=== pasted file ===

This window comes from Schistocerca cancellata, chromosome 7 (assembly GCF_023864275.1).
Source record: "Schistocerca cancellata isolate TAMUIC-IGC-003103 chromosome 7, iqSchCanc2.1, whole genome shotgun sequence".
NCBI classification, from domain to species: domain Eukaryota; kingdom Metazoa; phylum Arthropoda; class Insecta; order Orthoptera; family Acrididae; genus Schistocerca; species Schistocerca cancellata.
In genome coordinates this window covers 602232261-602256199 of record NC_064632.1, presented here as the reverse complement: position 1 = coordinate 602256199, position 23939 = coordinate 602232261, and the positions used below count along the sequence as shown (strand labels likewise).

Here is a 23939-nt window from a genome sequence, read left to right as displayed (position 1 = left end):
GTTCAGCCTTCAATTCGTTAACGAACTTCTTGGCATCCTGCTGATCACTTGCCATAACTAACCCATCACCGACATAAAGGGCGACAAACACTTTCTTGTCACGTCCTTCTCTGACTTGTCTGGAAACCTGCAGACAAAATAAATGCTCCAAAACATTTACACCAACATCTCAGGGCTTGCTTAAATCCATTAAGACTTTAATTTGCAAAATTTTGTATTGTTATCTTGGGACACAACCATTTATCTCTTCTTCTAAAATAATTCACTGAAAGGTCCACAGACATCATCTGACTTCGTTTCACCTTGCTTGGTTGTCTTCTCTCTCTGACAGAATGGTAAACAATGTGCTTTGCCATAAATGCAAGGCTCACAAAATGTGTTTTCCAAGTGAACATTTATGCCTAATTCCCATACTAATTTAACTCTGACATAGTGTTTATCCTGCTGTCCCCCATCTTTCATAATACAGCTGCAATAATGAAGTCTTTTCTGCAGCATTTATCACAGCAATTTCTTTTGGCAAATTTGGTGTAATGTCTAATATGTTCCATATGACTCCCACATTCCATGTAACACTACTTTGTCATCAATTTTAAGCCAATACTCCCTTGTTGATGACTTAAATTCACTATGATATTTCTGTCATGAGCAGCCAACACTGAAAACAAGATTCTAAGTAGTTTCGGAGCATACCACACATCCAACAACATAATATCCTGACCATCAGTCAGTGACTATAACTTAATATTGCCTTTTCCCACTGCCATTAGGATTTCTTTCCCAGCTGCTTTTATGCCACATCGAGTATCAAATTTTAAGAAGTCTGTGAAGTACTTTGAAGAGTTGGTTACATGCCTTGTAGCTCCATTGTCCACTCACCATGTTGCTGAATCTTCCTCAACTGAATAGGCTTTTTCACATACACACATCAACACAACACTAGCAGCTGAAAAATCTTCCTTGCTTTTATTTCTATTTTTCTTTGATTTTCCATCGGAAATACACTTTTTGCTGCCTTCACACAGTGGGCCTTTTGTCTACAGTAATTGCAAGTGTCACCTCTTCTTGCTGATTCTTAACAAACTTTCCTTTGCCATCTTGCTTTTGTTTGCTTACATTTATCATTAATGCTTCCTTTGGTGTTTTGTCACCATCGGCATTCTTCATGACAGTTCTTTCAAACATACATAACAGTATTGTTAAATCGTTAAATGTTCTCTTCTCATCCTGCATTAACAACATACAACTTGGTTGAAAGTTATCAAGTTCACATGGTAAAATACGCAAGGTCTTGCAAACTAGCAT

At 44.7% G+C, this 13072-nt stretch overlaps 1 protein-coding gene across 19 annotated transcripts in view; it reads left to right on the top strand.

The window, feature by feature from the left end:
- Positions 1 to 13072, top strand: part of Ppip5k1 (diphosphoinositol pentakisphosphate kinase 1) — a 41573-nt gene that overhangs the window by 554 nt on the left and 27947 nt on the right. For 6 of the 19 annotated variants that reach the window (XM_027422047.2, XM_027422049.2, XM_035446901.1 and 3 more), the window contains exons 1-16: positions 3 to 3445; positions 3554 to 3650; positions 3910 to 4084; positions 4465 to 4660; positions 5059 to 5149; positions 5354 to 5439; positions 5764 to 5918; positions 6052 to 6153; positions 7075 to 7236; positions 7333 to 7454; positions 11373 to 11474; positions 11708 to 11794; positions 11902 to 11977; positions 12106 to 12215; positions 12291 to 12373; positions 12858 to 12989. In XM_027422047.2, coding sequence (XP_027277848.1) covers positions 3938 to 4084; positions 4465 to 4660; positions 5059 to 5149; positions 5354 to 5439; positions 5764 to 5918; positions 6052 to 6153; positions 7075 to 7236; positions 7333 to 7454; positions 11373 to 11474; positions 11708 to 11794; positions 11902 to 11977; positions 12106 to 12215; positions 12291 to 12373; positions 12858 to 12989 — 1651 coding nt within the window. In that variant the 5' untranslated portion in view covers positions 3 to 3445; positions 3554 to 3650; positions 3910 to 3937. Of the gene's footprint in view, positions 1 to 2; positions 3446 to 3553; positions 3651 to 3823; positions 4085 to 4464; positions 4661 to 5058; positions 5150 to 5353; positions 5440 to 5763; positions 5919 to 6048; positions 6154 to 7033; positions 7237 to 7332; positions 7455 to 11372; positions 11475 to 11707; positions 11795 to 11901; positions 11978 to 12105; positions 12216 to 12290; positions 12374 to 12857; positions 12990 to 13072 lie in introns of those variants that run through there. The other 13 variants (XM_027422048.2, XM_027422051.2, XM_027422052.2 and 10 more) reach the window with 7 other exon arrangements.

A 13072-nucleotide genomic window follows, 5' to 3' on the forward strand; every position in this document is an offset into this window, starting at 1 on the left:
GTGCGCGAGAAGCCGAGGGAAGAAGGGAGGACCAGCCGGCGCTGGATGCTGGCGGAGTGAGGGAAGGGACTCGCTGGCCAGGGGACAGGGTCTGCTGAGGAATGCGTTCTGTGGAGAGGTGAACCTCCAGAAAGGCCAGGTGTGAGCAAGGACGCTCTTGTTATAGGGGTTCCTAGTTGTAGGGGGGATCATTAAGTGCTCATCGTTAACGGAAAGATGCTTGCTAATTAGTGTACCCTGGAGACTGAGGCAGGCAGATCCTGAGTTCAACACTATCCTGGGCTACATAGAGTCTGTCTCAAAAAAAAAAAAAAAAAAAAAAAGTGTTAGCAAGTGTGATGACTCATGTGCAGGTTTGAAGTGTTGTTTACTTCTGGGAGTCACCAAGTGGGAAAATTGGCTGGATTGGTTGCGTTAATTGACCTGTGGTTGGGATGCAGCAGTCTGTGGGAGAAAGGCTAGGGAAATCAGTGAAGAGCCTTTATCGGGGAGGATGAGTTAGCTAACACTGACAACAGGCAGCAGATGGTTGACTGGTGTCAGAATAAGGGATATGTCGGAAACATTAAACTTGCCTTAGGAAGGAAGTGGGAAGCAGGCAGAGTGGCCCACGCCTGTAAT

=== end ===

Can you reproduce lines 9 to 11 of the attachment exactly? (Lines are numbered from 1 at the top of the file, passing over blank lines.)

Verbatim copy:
- Positions 1 to 13072, top strand: part of Ppip5k1 (diphosphoinositol pentakisphosphate kinase 1) — a 41573-nt gene that overhangs the window by 554 nt on the left and 27947 nt on the right. For 6 of the 19 annotated variants that reach the window (XM_027422047.2, XM_027422049.2, XM_035446901.1 and 3 more), the window contains exons 1-16: positions 3 to 3445; positions 3554 to 3650; positions 3910 to 4084; positions 4465 to 4660; positions 5059 to 5149; positions 5354 to 5439; positions 5764 to 5918; positions 6052 to 6153; positions 7075 to 7236; positions 7333 to 7454; positions 11373 to 11474; positions 11708 to 11794; positions 11902 to 11977; positions 12106 to 12215; positions 12291 to 12373; positions 12858 to 12989. In XM_027422047.2, coding sequence (XP_027277848.1) covers positions 3938 to 4084; positions 4465 to 4660; positions 5059 to 5149; positions 5354 to 5439; positions 5764 to 5918; positions 6052 to 6153; positions 7075 to 7236; positions 7333 to 7454; positions 11373 to 11474; positions 11708 to 11794; positions 11902 to 11977; positions 12106 to 12215; positions 12291 to 12373; positions 12858 to 12989 — 1651 coding nt within the window. In that variant the 5' untranslated portion in view covers positions 3 to 3445; positions 3554 to 3650; positions 3910 to 3937. Of the gene's footprint in view, positions 1 to 2; positions 3446 to 3553; positions 3651 to 3823; positions 4085 to 4464; positions 4661 to 5058; positions 5150 to 5353; positions 5440 to 5763; positions 5919 to 6048; positions 6154 to 7033; positions 7237 to 7332; positions 7455 to 11372; positions 11475 to 11707; positions 11795 to 11901; positions 11978 to 12105; positions 12216 to 12290; positions 12374 to 12857; positions 12990 to 13072 lie in introns of those variants that run through there. The other 13 variants (XM_027422048.2, XM_027422051.2, XM_027422052.2 and 10 more) reach the window with 7 other exon arrangements.

A 13072-nucleotide genomic window follows, 5' to 3' on the forward strand; every position in this document is an offset into this window, starting at 1 on the left:
GTGCGCGAGAAGCCGAGGGAAGAAGGGAGGACCAGCCGGCGCTGGATGCTGGCGGAGTGAGGGAAGGGACTCGCTGGCCAGGGGACAGGGTCTGCTGAGGAATGCGTTCTGTGGAGAGGTGAACCTCCAGAAAGGCCAGGTGTGAGCAAGGACGCTCTTGTTATAGGGGTTCCTAGTTGTAGGGGGGATCATTAAGTGCTCATCGTTAACGGAAAGATGCTTGCTAATTAGTGTACCCTGGAGACTGAGGCAGGCAGATCCTGAGTTCAACACTATCCTGGGCTACATAGAGTCTGTCTCAAAAAAAAAAAAAAAAAAAAAAAGTGTTAGCAAGTGTGATGACTCATGTGCAGGTTTGAAGTGTTGTTTACTTCTGGGAGTCACCAAGTGGGAAAATTGGCTGGATTGGTTGCGTTAATTGACCTGTGGTTGGGATGCAGCAGTCTGTGGGAGAAAGGCTAGGGAAATCAGTGAAGAGCCTTTATCGGGGAGGATGAGTTAGCTAACACTGACAACAGGCAGCAGATGGTTGACTGGTGTCAGAATAAGGGATATGTCGGAAACATTAAACTTGCCTTAGGAAGGAAGTGGGAAGCAGGCAGAGTGGCCCACGCCTGTAAT